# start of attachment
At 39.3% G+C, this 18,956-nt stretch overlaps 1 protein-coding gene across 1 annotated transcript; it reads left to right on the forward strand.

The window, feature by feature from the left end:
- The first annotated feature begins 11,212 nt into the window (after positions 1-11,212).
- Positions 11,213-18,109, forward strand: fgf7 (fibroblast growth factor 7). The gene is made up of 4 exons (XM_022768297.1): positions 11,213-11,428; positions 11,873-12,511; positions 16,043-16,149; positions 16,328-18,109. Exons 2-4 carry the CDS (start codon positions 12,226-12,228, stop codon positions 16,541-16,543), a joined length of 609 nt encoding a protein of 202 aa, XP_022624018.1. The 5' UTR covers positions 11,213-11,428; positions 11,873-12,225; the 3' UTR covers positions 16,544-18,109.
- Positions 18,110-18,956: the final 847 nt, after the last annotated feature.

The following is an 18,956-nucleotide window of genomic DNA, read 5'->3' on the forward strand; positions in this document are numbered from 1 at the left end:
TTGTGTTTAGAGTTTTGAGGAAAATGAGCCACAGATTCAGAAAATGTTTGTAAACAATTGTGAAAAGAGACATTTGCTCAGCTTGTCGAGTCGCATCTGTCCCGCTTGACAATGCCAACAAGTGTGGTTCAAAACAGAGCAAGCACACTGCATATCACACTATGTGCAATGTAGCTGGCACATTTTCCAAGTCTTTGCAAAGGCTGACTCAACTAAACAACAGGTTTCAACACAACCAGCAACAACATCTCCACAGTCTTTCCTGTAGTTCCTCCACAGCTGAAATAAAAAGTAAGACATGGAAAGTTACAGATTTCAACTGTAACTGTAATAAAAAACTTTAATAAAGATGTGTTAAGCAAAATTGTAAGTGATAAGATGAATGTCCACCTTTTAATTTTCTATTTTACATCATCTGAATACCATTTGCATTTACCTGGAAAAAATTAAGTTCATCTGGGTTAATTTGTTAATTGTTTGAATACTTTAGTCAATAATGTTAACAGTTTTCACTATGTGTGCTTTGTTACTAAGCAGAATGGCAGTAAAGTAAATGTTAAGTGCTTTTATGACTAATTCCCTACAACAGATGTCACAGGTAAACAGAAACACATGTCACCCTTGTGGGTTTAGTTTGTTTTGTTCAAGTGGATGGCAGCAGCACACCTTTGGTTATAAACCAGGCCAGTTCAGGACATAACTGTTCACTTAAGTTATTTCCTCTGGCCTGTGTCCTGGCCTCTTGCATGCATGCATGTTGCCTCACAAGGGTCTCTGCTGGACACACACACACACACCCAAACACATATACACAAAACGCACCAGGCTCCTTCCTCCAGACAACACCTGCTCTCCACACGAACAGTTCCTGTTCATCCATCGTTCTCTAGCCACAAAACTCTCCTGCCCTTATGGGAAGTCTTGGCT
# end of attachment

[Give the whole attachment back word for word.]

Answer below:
At 39.3% G+C, this 18,956-nt stretch overlaps 1 protein-coding gene across 1 annotated transcript; it reads left to right on the forward strand.

The window, feature by feature from the left end:
- The first annotated feature begins 11,212 nt into the window (after positions 1-11,212).
- Positions 11,213-18,109, forward strand: fgf7 (fibroblast growth factor 7). The gene is made up of 4 exons (XM_022768297.1): positions 11,213-11,428; positions 11,873-12,511; positions 16,043-16,149; positions 16,328-18,109. Exons 2-4 carry the CDS (start codon positions 12,226-12,228, stop codon positions 16,541-16,543), a joined length of 609 nt encoding a protein of 202 aa, XP_022624018.1. The 5' UTR covers positions 11,213-11,428; positions 11,873-12,225; the 3' UTR covers positions 16,544-18,109.
- Positions 18,110-18,956: the final 847 nt, after the last annotated feature.

The following is an 18,956-nucleotide window of genomic DNA, read 5'->3' on the forward strand; positions in this document are numbered from 1 at the left end:
TTGTGTTTAGAGTTTTGAGGAAAATGAGCCACAGATTCAGAAAATGTTTGTAAACAATTGTGAAAAGAGACATTTGCTCAGCTTGTCGAGTCGCATCTGTCCCGCTTGACAATGCCAACAAGTGTGGTTCAAAACAGAGCAAGCACACTGCATATCACACTATGTGCAATGTAGCTGGCACATTTTCCAAGTCTTTGCAAAGGCTGACTCAACTAAACAACAGGTTTCAACACAACCAGCAACAACATCTCCACAGTCTTTCCTGTAGTTCCTCCACAGCTGAAATAAAAAGTAAGACATGGAAAGTTACAGATTTCAACTGTAACTGTAATAAAAAACTTTAATAAAGATGTGTTAAGCAAAATTGTAAGTGATAAGATGAATGTCCACCTTTTAATTTTCTATTTTACATCATCTGAATACCATTTGCATTTACCTGGAAAAAATTAAGTTCATCTGGGTTAATTTGTTAATTGTTTGAATACTTTAGTCAATAATGTTAACAGTTTTCACTATGTGTGCTTTGTTACTAAGCAGAATGGCAGTAAAGTAAATGTTAAGTGCTTTTATGACTAATTCCCTACAACAGATGTCACAGGTAAACAGAAACACATGTCACCCTTGTGGGTTTAGTTTGTTTTGTTCAAGTGGATGGCAGCAGCACACCTTTGGTTATAAACCAGGCCAGTTCAGGACATAACTGTTCACTTAAGTTATTTCCTCTGGCCTGTGTCCTGGCCTCTTGCATGCATGCATGTTGCCTCACAAGGGTCTCTGCTGGACACACACACACACACCCAAACACATATACACAAAACGCACCAGGCTCCTTCCTCCAGACAACACCTGCTCTCCACACGAACAGTTCCTGTTCATCCATCGTTCTCTAGCCACAAAACTCTCCTGCCCTTATGGGAAGTCTTGGCT